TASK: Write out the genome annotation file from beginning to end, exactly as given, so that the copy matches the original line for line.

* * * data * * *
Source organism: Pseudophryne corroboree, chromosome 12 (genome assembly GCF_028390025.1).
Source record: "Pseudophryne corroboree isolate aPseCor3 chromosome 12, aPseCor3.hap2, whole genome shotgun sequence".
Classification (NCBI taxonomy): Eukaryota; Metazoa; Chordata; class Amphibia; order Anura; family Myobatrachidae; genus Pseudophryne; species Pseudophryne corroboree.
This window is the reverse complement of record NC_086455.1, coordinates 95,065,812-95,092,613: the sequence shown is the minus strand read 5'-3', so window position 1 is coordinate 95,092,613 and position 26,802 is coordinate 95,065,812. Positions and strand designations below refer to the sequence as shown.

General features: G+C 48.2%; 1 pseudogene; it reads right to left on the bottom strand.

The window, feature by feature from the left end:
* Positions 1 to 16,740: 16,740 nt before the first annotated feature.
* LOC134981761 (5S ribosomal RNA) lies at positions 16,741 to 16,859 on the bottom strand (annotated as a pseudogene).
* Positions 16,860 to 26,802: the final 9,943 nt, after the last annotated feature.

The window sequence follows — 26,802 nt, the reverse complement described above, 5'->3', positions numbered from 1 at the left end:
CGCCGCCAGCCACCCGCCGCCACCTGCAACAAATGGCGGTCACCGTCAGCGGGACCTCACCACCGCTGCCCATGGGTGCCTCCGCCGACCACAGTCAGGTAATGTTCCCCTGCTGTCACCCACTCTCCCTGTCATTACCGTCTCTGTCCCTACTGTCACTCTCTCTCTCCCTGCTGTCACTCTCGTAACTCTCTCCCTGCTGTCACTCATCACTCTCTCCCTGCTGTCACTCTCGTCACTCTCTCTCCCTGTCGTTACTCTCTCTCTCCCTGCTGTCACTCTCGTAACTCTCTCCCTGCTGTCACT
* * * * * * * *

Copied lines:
Source organism: Pseudophryne corroboree, chromosome 12 (genome assembly GCF_028390025.1).
Source record: "Pseudophryne corroboree isolate aPseCor3 chromosome 12, aPseCor3.hap2, whole genome shotgun sequence".
Classification (NCBI taxonomy): Eukaryota; Metazoa; Chordata; class Amphibia; order Anura; family Myobatrachidae; genus Pseudophryne; species Pseudophryne corroboree.
This window is the reverse complement of record NC_086455.1, coordinates 95,065,812-95,092,613: the sequence shown is the minus strand read 5'-3', so window position 1 is coordinate 95,092,613 and position 26,802 is coordinate 95,065,812. Positions and strand designations below refer to the sequence as shown.

General features: G+C 48.2%; 1 pseudogene; it reads right to left on the bottom strand.

The window, feature by feature from the left end:
* Positions 1 to 16,740: 16,740 nt before the first annotated feature.
* LOC134981761 (5S ribosomal RNA) lies at positions 16,741 to 16,859 on the bottom strand (annotated as a pseudogene).
* Positions 16,860 to 26,802: the final 9,943 nt, after the last annotated feature.

The window sequence follows — 26,802 nt, the reverse complement described above, 5'->3', positions numbered from 1 at the left end:
CGCCGCCAGCCACCCGCCGCCACCTGCAACAAATGGCGGTCACCGTCAGCGGGACCTCACCACCGCTGCCCATGGGTGCCTCCGCCGACCACAGTCAGGTAATGTTCCCCTGCTGTCACCCACTCTCCCTGTCATTACCGTCTCTGTCCCTACTGTCACTCTCTCTCTCCCTGCTGTCACTCTCGTAACTCTCTCCCTGCTGTCACTCATCACTCTCTCCCTGCTGTCACTCTCGTCACTCTCTCTCCCTGTCGTTACTCTCTCTCTCCCTGCTGTCACTCTCGTAACTCTCTCCCTGCTGTCACT